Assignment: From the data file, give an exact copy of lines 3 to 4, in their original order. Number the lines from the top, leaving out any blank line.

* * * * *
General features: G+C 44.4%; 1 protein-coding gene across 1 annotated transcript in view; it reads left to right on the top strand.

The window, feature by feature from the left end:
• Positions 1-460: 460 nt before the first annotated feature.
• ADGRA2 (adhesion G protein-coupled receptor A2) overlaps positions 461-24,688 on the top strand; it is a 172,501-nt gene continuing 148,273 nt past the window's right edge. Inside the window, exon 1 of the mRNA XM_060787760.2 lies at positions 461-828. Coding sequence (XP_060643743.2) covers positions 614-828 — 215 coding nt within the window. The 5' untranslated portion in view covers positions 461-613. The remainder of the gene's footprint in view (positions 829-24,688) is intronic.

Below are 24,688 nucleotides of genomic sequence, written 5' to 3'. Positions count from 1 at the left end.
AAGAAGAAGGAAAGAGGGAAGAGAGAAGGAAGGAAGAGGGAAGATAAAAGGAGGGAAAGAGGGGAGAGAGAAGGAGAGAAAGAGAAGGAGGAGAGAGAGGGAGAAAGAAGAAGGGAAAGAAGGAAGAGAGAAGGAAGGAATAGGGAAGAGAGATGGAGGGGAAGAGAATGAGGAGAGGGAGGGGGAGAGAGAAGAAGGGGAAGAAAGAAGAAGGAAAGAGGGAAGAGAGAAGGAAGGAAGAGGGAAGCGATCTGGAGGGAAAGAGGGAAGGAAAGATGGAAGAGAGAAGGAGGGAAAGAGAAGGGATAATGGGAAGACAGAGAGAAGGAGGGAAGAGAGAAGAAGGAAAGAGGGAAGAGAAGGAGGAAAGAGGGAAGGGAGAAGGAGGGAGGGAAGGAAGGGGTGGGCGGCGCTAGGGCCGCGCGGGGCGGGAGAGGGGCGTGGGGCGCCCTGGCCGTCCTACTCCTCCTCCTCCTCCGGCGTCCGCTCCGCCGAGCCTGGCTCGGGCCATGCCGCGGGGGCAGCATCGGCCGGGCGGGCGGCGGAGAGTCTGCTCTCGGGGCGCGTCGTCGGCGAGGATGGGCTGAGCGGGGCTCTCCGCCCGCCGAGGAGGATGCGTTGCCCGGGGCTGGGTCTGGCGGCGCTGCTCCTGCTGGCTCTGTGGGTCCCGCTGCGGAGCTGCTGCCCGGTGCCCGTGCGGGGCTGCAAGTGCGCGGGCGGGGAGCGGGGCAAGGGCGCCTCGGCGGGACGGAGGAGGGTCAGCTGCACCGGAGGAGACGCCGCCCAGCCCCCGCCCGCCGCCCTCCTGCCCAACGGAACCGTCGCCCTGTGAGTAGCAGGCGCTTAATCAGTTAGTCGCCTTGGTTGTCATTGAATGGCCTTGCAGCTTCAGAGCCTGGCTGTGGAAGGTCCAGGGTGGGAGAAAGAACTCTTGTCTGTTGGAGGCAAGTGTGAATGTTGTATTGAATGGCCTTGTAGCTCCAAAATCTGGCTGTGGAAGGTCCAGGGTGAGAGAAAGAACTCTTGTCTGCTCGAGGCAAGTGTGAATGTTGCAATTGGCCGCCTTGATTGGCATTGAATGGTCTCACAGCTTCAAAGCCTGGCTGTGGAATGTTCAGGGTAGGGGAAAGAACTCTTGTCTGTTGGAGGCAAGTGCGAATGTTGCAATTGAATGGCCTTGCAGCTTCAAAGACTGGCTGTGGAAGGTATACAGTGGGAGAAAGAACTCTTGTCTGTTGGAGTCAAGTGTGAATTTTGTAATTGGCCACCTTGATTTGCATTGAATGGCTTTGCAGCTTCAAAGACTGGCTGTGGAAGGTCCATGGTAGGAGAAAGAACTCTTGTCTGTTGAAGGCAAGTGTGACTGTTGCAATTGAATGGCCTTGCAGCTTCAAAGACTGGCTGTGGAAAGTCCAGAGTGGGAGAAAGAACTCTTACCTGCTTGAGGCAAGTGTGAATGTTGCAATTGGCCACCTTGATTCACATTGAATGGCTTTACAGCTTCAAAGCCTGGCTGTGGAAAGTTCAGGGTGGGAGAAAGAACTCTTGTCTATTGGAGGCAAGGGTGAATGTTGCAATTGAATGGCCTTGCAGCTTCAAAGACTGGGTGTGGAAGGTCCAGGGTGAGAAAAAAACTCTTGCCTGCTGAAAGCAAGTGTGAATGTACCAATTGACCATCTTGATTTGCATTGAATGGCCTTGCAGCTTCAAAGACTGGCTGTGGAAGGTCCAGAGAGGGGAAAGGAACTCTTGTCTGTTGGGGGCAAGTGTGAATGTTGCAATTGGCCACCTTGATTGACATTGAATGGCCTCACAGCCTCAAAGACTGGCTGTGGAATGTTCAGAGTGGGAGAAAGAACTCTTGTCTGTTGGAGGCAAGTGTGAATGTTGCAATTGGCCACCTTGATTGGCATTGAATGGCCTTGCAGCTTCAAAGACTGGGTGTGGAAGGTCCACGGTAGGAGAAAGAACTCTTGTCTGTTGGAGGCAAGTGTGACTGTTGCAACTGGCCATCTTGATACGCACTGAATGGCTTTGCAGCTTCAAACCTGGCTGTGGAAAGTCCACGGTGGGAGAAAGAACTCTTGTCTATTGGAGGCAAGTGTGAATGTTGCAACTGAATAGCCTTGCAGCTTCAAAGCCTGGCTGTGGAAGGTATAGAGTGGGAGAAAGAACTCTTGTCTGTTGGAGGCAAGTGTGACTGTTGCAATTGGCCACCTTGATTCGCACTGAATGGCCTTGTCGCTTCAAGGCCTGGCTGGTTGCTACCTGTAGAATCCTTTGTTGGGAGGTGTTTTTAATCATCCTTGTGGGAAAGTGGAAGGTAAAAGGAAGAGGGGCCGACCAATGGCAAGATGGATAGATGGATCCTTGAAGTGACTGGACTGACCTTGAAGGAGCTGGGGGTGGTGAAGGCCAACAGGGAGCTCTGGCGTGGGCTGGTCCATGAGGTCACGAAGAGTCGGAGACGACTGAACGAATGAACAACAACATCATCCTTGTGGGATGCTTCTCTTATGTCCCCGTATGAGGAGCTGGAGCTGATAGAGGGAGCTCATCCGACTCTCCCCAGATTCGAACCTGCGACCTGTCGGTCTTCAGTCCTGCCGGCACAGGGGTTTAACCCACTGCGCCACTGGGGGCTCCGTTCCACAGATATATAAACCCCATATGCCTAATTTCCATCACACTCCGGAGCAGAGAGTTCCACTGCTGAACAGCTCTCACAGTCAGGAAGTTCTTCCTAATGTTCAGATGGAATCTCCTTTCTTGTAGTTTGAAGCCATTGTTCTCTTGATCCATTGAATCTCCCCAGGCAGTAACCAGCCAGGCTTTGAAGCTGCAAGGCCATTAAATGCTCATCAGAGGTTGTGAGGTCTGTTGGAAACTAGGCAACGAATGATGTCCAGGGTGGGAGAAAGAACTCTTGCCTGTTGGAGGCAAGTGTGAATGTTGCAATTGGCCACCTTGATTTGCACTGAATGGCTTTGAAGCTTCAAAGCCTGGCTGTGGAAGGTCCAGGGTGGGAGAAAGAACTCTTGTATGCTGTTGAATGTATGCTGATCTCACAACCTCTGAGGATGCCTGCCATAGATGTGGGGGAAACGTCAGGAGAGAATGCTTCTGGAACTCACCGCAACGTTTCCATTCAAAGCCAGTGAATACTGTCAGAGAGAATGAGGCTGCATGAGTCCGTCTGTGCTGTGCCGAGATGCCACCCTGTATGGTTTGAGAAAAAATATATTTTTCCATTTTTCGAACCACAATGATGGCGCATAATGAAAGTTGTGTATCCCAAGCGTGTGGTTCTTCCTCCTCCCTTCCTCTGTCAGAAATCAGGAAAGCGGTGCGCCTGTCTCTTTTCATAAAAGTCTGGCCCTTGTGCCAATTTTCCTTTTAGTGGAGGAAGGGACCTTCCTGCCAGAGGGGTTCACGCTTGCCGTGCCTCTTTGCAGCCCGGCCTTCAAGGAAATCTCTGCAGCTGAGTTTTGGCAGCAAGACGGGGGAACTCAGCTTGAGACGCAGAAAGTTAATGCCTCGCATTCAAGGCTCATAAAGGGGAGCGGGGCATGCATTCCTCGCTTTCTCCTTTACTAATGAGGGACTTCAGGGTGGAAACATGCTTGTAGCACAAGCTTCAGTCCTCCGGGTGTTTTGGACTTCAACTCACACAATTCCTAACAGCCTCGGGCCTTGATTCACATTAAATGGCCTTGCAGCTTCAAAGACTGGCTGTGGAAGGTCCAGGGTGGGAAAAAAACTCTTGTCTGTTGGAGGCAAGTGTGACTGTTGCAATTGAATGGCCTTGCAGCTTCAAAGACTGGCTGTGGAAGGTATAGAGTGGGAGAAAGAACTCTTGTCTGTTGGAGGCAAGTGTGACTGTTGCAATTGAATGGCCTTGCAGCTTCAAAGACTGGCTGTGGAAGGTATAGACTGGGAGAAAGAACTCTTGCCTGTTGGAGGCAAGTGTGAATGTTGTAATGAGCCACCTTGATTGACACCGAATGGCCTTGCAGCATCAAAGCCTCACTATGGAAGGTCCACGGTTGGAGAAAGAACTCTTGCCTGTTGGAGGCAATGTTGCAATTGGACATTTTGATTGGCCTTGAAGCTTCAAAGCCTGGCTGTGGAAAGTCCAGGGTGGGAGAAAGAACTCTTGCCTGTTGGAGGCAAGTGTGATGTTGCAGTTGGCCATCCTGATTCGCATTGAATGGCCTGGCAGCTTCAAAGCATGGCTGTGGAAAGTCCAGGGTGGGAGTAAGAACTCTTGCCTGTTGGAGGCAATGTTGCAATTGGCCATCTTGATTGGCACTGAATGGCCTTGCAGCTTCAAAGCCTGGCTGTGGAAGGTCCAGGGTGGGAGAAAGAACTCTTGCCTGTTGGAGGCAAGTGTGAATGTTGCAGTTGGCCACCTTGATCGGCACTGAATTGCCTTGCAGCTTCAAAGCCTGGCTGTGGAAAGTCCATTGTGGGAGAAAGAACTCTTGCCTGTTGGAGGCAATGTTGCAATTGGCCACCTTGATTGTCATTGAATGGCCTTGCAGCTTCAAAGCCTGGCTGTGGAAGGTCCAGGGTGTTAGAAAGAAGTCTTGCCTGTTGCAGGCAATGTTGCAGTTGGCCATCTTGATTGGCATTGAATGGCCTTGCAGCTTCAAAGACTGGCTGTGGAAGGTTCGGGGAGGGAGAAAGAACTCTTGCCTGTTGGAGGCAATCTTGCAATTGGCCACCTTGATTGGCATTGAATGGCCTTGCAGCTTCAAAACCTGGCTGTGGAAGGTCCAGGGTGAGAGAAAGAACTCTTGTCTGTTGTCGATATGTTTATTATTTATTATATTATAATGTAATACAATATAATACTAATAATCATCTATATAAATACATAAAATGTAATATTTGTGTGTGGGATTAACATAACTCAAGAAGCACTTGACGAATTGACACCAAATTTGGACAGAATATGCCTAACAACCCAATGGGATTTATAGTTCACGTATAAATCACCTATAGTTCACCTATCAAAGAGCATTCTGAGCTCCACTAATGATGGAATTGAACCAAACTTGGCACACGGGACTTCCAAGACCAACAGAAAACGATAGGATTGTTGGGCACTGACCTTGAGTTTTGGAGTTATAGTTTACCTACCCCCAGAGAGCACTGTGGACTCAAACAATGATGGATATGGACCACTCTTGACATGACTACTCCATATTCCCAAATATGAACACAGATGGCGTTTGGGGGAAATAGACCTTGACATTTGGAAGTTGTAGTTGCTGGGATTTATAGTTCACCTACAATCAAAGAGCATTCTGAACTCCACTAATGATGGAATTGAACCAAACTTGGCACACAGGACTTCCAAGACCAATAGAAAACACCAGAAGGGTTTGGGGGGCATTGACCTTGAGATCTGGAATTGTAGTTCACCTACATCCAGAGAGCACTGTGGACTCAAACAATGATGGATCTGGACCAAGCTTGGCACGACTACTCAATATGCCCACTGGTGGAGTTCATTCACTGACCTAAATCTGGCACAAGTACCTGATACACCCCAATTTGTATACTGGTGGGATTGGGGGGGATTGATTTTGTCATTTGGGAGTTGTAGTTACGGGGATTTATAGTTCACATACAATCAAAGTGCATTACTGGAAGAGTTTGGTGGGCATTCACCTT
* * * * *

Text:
• Positions 1-460: 460 nt before the first annotated feature.
• ADGRA2 (adhesion G protein-coupled receptor A2) overlaps positions 461-24,688 on the top strand; it is a 172,501-nt gene continuing 148,273 nt past the window's right edge. Inside the window, exon 1 of the mRNA XM_060787760.2 lies at positions 461-828. Coding sequence (XP_060643743.2) covers positions 614-828 — 215 coding nt within the window. The 5' untranslated portion in view covers positions 461-613. The remainder of the gene's footprint in view (positions 829-24,688) is intronic.